If imitation is the highest form of flattery, Taco Bell should be feeling pretty good.

That’s because Chipotle Mexican Grill Inc. — its biggest competitor in the U.S. Mexican-inspired dining segment — is taking pages directly from its playbook as it tries to revamp its image. And no wonder: it was Chipotle’s new CEO that wrote the script during his years leading the fast-food rival.

A Chipotle sign outside a restaurant in Tempe, Arizona, on Oct. 21, 2017. (Caitlin O’Hara/Bloomberg)

From digital expansion to a loyalty program, Chief Executive Officer Brian Niccol is implementing many of the same strategies he did at Taco Bell, and he’s hoping for similar success — but without giving up the healthier halo that Chipotle has built for itself.

“What fits into people’s lifestyle is Chipotle’s great-tasting, clean ingredients,” Niccol said in a telephone interview. “You’re going to see us lean more into that.”

After struggling to bring back diners following multiple illness outbreaks, Chipotle has recently started to see better results under Niccol, who took the helm in March. The chain is investing in employees and store remodels, working on faster service times and spending to improve its advertising, executives said during a call Wednesday for shareholders and analysts.

“There was a general lack of customer understanding,” Niccol said during the call. “Our marketing dollars had been inefficiently allocated.”

So Chipotle is tweaking almost everything. There’s a new marketing tagline coming later this year with new advertising coming in 2019, Niccol said. The company began running national television commercials this spring to help bump sales in the short term. Last week, Chipotle said it would start testing new foods in New York City including chocolate milkshakes, avocado tostadas and nachos. Niccol also recently partnered with DoorDash to offer delivery service.

“We’re going to be much more digitally focused, we’re going to be much more consumer focused,” Niccol said in the interview. Niccol said he sees the potential for Chipotle to some day hit $10 billion in revenue, more than double last year’s sales.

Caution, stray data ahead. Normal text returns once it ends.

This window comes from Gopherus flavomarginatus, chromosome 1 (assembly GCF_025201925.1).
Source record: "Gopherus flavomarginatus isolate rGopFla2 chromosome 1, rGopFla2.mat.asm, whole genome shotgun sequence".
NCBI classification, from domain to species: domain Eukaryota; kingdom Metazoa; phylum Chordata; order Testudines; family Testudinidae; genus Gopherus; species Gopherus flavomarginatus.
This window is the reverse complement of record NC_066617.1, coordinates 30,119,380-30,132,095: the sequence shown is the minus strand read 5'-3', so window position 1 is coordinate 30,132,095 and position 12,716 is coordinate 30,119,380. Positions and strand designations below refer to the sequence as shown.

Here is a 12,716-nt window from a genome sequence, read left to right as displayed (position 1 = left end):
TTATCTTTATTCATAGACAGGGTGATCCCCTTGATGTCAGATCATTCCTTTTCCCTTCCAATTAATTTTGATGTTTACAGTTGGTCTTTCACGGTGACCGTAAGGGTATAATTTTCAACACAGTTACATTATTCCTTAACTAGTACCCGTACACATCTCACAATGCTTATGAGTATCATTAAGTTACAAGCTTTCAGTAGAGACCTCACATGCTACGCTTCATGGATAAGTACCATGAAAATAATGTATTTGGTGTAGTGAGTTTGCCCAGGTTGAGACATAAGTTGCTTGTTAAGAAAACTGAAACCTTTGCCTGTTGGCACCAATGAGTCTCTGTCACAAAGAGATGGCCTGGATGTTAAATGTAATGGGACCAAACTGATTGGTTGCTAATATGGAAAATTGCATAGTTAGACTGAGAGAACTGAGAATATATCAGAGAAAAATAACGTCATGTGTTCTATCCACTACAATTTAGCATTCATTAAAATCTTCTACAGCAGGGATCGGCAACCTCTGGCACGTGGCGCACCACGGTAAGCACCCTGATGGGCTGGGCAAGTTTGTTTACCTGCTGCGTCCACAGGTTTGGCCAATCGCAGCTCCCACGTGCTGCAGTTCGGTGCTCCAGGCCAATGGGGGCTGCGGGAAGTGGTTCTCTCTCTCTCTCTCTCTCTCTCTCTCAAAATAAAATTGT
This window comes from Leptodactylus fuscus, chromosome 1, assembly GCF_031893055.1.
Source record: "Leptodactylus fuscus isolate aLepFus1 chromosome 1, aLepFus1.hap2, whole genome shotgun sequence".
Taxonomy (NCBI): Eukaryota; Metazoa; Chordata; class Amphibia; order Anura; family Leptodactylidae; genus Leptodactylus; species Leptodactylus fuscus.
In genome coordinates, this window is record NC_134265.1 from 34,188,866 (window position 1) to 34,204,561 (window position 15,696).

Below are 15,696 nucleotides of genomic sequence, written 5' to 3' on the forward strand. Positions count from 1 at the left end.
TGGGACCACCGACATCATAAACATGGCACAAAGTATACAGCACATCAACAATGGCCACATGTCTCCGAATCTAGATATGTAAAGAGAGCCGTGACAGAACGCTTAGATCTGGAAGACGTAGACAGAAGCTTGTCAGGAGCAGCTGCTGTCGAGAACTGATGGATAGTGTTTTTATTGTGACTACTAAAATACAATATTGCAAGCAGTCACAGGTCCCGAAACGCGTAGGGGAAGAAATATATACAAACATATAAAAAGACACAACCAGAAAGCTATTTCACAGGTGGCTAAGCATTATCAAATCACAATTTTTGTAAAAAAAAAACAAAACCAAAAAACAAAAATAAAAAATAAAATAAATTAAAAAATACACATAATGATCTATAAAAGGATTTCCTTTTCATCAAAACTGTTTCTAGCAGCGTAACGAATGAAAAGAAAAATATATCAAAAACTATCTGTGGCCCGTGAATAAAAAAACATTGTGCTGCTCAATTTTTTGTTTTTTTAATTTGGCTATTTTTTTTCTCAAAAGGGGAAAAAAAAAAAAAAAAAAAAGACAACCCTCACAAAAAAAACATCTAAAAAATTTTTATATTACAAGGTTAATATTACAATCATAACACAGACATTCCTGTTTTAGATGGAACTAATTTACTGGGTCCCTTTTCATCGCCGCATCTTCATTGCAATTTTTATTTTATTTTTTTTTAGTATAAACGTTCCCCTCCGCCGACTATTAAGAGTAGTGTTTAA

The food chain also announced it will close some struggling restaurants in addition to the menu changes.

Chipotle shares fell as much as 9.2 percent to $415.08 in New York Thursday, underscoring Niccol’s challenge. The drop was the biggest intraday decline since February.

“Management is firmly on the right path,” BTIG analyst Peter Saleh said in a note. Still, “the call was lighter on detail than we would have liked so we expect weakness in the stock today.”

The restaurant chain will begin testing a loyalty program in the second half of this year, which it expects to put in place more widely in 2019. It’s also planning to add delivery to its mobile app and expand its digital order pick-up shelf tests, and will test a new restaurant design this fall.

In the past, Chipotle has mostly stayed away from menu changes and international expansion. As of March 31, Chipotle had more than 2,400 restaurants with just a handful of those overseas. It did try selling Asian food with its ShopHouse offshoot but closed that chain last year.

In the clearest sign of how Chipotle is following in Taco Bell’s footsteps, the chain announced last month it would move its headquarters from Denver to Newport Beach, California — just miles from Taco Bell’s head office. Chipotle said it expects charges of $115 million to $135 million in the coming quarters as it relocates. The charges will also reflect the closure of 55 to 65 poorly performing stores.

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